We have two tall cupboards at either end of the studio. The one closest to the presentation table and our sample library contains client projects that the design team is working through selections on. Each client has a shelf or three, depending on the size of the project, and on each shelf, we stack large white trays that hold the contents of our design heads.
From inspiration and product images to tile and drapery fabric, all that we love and wish for the project is contained in the trays. Once the decisions are buttoned down and client approved, the trays all move over to the tall cupboard closest to the admin team. Here cuttings for approval (CFA’s) can be reviewed against our studio samples and all orders are processed and finish schedules for construction are produced.
At the end of the project, any CFA’s or custom samples are stored for future reference in a client-specific folder for around five years. All other sampling is either kept or returned to our vendors.
I’m strict about what we reuse. Clients are coming to us for unique homes, and although they might refer to one of our portfolios on our site or love a friend’s home that we have recently completed, we don’t use the same thing twice in the same context. So, if someone has a wallpaper in their powder room, it will only ever be in that powder room and not in another. That is really important to me. It keeps all our projects unique.
When I visited London last month, I did spend a day immersed in all things design at the Chelsea Design Centre. It was my first time visiting the centre when there wasn’t a design show running. Although I missed the general buzz and excitement that tends to accompany a visit during a show, I did enjoy being able to speak to and spend quality time with the showroom staff and ordered an abundance of samples that are now in the studio.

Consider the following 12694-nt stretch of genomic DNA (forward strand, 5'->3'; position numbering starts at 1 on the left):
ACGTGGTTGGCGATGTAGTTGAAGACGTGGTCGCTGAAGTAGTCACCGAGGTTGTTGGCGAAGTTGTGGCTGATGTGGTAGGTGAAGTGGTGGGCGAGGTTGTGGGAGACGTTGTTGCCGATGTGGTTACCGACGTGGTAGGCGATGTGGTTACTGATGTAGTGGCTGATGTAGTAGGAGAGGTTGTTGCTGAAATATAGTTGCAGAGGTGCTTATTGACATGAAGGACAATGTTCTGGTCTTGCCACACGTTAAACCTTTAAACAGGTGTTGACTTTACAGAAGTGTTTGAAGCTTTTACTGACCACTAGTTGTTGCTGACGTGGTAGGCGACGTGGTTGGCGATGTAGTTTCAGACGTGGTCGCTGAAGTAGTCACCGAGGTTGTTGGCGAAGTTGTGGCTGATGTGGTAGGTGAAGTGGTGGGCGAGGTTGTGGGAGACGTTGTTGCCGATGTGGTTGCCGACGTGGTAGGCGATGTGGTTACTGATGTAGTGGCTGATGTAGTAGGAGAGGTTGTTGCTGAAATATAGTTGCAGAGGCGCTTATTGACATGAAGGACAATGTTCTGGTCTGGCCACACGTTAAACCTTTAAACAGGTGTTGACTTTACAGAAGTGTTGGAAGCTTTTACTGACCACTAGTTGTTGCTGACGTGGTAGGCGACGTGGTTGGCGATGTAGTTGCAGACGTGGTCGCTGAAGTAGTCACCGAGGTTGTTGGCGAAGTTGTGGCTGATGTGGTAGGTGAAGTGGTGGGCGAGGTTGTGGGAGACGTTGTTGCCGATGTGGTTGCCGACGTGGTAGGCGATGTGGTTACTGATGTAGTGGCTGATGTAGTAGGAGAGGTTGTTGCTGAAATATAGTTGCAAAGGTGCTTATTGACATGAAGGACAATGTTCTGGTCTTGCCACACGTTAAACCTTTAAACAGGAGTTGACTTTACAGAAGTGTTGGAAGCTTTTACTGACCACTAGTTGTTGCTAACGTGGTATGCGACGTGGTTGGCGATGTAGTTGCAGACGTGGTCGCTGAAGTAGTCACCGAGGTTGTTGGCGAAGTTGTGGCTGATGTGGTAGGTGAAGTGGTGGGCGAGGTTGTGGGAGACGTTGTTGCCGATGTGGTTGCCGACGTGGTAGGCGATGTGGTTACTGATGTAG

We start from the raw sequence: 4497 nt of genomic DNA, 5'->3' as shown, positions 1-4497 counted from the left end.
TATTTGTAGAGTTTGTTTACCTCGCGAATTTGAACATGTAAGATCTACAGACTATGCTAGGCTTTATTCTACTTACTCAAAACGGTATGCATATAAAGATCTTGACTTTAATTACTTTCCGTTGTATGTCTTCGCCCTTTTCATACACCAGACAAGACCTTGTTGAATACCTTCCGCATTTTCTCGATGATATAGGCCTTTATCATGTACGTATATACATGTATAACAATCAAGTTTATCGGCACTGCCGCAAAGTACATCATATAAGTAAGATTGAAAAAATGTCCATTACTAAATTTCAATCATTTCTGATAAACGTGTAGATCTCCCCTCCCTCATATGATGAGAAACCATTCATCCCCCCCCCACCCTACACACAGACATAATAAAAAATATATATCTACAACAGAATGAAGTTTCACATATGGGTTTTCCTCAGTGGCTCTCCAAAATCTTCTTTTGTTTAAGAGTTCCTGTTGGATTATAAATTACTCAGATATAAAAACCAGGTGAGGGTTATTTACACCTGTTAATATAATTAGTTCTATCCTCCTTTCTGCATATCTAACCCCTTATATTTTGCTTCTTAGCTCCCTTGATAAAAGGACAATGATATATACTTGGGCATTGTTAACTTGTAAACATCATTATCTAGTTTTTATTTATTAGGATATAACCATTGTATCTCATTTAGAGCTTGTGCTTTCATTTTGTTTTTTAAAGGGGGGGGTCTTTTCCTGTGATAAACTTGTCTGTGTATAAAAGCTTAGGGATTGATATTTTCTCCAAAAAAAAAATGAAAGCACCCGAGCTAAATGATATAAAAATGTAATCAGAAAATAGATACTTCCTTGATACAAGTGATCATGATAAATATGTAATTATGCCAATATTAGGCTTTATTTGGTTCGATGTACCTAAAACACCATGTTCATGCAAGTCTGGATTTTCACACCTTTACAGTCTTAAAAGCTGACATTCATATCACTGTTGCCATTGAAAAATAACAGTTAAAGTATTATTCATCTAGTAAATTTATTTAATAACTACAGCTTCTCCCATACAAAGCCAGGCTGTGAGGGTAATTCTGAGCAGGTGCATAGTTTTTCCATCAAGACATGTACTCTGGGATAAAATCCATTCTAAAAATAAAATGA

We have great showrooms in Toronto but have very few that are stand-alone, and therefore, the amount on display is limited. In London, they had full-length samples of everything – so I took copious notes, and my team ordered all the samples. Fabric and wallpaper samples feed my soul. Nothing is better than a new batch of inspiration you haven’t seen anyone else use.
Our sample library is not the largest, so we frequently – at least every quarter – edit what we have to make space for new. It’s a little like cleaning out your closet, only the samples are free and returnable, so there is a lot less remorse for something that didn’t work out or just doesn’t fit.
I am so looking forward to Thanksgiving this year, really our first proper one since 2019. I love this time of year; the fall foliage and the foods. It really is a winning combination in terms of colour and taste.
Thinking of Thanksgiving and people coming together to celebrate, I was looking back at some of the dining rooms that we have on our website. All are so unique in terms of style and aesthetic, but all have what I consider to be our hallmarks of a great dining room.
Investing in lighting is never a bad idea, especially in a dining room where scale is so important. I like to mix pedants with sconces so that you can create different moods depending on the time of day.
Everything is always dimmable, and on a dimmer, we use LED bulbs no greater than 2700 kelvins, which look like an incandescent bulb. Never use anything that is called daylight – it will look like a fluorescent bulb at night.